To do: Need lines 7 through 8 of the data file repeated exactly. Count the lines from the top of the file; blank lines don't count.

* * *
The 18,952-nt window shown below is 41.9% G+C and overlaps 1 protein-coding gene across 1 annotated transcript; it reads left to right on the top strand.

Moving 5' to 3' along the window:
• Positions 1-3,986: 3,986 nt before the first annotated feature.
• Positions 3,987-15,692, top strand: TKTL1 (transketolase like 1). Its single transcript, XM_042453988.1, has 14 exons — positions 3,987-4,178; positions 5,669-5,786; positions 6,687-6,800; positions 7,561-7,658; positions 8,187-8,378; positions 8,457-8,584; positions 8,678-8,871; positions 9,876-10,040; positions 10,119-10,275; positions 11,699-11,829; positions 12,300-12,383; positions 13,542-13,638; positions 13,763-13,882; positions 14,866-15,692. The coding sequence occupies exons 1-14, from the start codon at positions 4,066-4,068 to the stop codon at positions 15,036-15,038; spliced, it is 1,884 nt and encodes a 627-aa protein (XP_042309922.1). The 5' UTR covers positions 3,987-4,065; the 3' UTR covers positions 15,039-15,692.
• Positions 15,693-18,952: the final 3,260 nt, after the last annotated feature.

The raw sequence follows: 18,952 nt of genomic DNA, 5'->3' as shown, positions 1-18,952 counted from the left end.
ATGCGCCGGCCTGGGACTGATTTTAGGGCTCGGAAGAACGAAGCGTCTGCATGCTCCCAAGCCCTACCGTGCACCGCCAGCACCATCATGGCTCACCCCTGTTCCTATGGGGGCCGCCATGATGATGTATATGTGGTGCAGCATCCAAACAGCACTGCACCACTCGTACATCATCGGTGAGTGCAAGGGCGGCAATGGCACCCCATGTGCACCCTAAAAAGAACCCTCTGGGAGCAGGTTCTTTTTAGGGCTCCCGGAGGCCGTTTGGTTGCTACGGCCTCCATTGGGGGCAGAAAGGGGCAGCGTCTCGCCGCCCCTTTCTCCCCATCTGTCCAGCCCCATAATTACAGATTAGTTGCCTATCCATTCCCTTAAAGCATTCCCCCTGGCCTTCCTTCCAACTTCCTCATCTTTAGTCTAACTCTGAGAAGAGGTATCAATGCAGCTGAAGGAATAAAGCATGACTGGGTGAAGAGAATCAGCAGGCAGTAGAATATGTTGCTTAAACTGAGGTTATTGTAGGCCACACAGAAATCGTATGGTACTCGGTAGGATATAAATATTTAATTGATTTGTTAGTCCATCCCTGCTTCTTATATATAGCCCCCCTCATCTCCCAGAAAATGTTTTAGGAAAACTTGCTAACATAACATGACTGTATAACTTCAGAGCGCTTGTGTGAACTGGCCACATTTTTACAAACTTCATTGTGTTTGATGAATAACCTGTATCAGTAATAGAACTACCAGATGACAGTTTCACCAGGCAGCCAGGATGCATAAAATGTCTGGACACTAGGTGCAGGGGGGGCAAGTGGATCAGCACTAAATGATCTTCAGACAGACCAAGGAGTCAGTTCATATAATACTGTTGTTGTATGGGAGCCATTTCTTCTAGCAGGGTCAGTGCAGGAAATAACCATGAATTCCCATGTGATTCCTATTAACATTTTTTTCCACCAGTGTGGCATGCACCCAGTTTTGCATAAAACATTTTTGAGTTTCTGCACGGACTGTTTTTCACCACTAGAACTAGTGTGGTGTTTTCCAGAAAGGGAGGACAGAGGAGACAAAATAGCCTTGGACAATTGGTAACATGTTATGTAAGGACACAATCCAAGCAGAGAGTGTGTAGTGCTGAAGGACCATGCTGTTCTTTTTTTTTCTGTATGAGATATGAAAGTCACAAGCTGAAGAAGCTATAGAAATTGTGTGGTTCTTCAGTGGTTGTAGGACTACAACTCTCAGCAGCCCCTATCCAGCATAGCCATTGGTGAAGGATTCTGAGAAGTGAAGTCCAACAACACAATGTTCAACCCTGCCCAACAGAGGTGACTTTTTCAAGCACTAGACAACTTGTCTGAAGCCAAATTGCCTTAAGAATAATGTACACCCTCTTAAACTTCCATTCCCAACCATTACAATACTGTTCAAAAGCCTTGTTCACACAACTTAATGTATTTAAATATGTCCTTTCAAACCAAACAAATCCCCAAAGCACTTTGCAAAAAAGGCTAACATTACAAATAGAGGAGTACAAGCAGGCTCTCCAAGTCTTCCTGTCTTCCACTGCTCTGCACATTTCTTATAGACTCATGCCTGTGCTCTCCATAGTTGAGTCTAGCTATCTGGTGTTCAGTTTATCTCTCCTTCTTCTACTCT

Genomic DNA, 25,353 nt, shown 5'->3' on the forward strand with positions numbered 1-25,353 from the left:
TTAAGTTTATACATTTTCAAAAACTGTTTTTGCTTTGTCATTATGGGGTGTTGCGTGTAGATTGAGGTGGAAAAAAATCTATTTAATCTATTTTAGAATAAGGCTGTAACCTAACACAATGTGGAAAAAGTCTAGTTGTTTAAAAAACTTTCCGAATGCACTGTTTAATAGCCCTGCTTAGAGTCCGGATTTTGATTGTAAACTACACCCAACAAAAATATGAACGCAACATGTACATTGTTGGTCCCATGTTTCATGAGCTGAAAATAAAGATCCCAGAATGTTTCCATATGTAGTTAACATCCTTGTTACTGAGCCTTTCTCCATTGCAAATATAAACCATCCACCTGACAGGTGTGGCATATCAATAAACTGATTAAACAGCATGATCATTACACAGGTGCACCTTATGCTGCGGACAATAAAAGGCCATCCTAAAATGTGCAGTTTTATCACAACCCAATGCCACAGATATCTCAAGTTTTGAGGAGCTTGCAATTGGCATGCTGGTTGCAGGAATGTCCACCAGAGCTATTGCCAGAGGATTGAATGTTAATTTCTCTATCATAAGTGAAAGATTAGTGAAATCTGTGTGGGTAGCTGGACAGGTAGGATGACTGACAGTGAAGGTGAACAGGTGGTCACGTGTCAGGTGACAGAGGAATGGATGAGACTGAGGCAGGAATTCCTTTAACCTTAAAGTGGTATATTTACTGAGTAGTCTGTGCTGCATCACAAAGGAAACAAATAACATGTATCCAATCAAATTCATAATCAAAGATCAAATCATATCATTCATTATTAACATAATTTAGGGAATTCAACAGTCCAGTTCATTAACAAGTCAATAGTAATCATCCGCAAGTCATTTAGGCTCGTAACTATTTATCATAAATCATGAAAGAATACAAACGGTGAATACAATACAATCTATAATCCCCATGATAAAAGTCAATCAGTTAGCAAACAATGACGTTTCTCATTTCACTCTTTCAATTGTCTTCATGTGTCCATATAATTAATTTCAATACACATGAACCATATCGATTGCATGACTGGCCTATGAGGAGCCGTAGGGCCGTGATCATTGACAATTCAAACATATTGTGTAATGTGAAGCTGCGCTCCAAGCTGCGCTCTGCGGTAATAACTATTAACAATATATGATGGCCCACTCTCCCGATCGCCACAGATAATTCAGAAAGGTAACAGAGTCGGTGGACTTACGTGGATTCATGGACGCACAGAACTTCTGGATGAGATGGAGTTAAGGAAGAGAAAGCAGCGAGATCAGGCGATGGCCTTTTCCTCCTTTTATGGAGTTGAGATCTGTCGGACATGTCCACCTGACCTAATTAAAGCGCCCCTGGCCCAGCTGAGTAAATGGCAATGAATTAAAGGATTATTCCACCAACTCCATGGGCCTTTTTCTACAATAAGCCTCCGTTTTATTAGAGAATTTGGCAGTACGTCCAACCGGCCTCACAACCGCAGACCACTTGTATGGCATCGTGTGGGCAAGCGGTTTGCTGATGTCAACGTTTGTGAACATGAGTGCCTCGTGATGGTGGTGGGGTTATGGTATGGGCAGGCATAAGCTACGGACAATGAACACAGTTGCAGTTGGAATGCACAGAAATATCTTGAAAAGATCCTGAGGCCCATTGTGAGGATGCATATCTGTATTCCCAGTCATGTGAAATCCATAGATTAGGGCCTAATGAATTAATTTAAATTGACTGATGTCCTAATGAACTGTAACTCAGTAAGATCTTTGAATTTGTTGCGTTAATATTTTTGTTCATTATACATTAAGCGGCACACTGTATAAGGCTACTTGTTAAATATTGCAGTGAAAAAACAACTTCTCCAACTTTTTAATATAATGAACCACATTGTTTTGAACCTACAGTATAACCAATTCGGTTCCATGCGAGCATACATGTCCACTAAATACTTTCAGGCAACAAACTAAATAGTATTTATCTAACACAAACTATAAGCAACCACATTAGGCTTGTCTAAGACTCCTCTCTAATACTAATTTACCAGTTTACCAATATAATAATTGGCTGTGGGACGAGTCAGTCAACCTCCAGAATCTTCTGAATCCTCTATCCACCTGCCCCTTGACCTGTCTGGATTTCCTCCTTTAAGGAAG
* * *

ATGCGCCGGCCTGGGACTGATTTTAGGGCTCGGAAGAACGAAGCGTCTGCATGCTCCCAAGCCCTACCGTGCACCGCCAGCACCATCATGGCTCACCCCTGTTCCTATGGGGGCCGCCATGATGATGTATATGTGGTGCAGCATCCAAACAGCACTGCACCACTCGTACATCATCGGTGAGTGCAAGGGCGGCAATGGCACCCCATGTGCACCCTAAAAAGAACCCTCTGGGAGCAGGTTCTTTTTAGGGCTCCCGGAGGCCGTTTGGTTGCTACGGCCTCCATTGGGGGCAGAAAGGGGCAGCGTCTCGCCGCCCCTTTCTCCCCATCTGTCCAGCCCCATAATTACAGATTAGTTGCCTATCCATTCCCTTAAAGCATTCCCCCTGGCCTTCCTTCCAACTTCCTCATCTTTAGTCTAACTCTGAGAAGAGGTATCAATGCAGCTGAAGGAATAAAGCATGACTGGGTGAAGAGAATCAGCAGGCAGTAGAATATGTTGCTTAAACTGAGGTTATTGTAGGCCACACAGAAATCGTATGGTACTCGGTAGGATATAAATATTTAATTGATTTGTTAGTCCATCCCTGCTTCTTATATATAGCCCCCCTCATCTCCCAGAAAATGTTTTAGGAAAACTTGCTAACATAACATGACTGTATAACTTCAGAGCGCTTGTGTGAACTGGCCACATTTTTACAAACTTCATTGTGTTTGATGAATAACCTGTATCAGTAATAGAACTACCAGATGACAGTTTCACCAGGCAGCCAGGATGCATAAAATGTCTGGACACTAGGTGCAGGGGGGGCAAGTGGATCAGCACTAAATGATCTTCAGACAGACCAAGGAGTCAGTTCATATAATACTGTTGTTGTATGGGAGCCATTTCTTCTAGCAGGGTCAGTGCAGGAAATAACCATGAATTCCCATGTGATTCCTATTAACATTTTTTTCCACCAGTGTGGCATGCACCCAGTTTTGCATAAAACATTTTTGAGTTTCTGCACGGACTGTTTTTCACCACTAGAACTAGTGTGGTGTTTTCCAGAAAGGGAGGACAGAGGAGACAAAATAGCCTTGGACAATTGGTAACATGTTATGTAAGGACACAATCCAAGCAGAGAGTGTGTAGTGCTGAAGGACCATGCTGTTCTTTTTTTTTCTGTATGAGATATGAAAGTCACAAGCTGAAGAAGCTATAGAAATTGTGTGGTTCTTCAGTGGTTGTAGGACTACAACTCTCAGCAGCCCCTATCCAGCATAGCCATTGGTGAAGGATTCTGAGAAGTGAAGTCCAACAACACAATGTTCAACCCTGCCCAACAGAGGTGACTTTTTCAAGCACTAGACAACTTGTCTGAAGCCAAATTGCCTTAAGAATAATGTACACCCTCTTAAACTTCCATTCCCAACCATTACAATACTGTTCAAAAGCCTTGTTCACACAACTTAATGTATTTAAATATGTCCTTTCAAACCAAACAAATCCCCAAAGCACTTTGCAAAAAAGGCTAACATTACAAATAGAGGAGTACAAGCAGGCTCTCCAAGTCTTCCTGTCTTCCACTGCTCTGCACATTTCTTATAGACTCATGCCTGTGCTCTCCATAGTTGAGTCTAGCTATCTGGTGTTCAGTTTATCTCTCCTTCTTCTACTCT

Genomic DNA, 25,353 nt, shown 5'->3' on the forward strand with positions numbered 1-25,353 from the left: